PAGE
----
Big name banks have gone to the wall, or received billions of pounds to keep them afloat; big name shops have reported falling sales, and big name manufacturers have cut back on production. It can be easy to overlook the fact that the overwhelming majority of businesses are not big names at all.
But if small firms sometimes lack the visibility of the big brands, they are no less important. Indeed, small businesses employ more than 800,000 people in the West Midlands.
And without their supply chain, larger businesses such as Jaguar would be unable to function. However, small business are often the first to suffer when the economy goes downhill.
They are vulnerable to bullying by larger businesses, who delay paying bills in an effort to improve their own cashflow. There’s often little that small businesses can do to object, even though the effect on their own cashflow is extremely damaging.
They may also find that banks are unwilling to supply them with credit.
And although some are insulated slightly from the effects of reduced consumer spending, as they may be some way down the supply chain, they will soon feel the pinch if consumer confidence drops.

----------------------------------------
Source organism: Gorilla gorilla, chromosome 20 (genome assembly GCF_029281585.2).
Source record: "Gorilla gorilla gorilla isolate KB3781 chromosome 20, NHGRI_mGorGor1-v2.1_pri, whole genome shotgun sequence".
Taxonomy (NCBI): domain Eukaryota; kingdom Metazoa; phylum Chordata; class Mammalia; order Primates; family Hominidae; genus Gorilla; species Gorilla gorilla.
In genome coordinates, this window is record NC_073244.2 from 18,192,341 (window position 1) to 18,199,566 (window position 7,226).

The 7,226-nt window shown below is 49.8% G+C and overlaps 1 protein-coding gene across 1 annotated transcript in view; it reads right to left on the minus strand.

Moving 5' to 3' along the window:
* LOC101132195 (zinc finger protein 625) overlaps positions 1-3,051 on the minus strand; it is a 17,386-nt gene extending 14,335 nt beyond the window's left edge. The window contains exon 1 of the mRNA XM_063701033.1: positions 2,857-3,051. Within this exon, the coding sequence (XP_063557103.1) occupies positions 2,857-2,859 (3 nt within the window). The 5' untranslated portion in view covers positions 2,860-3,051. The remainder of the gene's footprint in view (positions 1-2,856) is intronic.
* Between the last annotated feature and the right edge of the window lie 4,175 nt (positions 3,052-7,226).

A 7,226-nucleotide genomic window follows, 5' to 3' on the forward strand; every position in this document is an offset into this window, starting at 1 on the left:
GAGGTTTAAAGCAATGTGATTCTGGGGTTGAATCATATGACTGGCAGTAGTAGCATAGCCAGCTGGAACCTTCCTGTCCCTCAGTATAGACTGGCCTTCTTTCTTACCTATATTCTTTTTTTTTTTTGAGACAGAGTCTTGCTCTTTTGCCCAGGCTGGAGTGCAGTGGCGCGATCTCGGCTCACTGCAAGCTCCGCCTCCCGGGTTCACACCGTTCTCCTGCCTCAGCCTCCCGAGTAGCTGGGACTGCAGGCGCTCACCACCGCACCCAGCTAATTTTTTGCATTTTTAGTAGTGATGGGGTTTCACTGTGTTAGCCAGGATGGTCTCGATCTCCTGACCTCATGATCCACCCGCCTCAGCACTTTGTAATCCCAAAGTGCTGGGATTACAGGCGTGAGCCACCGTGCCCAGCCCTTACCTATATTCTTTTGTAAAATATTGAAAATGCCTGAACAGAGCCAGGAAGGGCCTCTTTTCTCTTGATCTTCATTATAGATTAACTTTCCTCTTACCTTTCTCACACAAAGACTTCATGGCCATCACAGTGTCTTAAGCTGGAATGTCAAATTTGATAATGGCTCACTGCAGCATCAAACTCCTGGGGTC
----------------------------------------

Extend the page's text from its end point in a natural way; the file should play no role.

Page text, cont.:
It’s gratifying to see local MPs such as Lorely Burt, herself a former small businesswoman, taking up the case of small firms in the Commons. The Government has taken a good, practical step by ensuring bills are paid promptly.
And the Conservatives have put forward plans to offer a VAT holiday, with cuts in NI for the very smallest businesses.
Ms Burt is also set to lead a debate in the Commons on small businesses this week.
But there must be some doubt over her proposals to order banks to provide credit, as a payback for the huge sums they have received from the taxpayer.
While we want banks to work in partnership with small firms - and to offer them credit - they must also be allowed to make their own decisions over who to lend money to.
In particular, there is a real danger that Governments with shares in banks will be tempted to order banks to be generous, for political purposes. But excessive generosity on the part of banks was partly responsible for the crisis in the first place.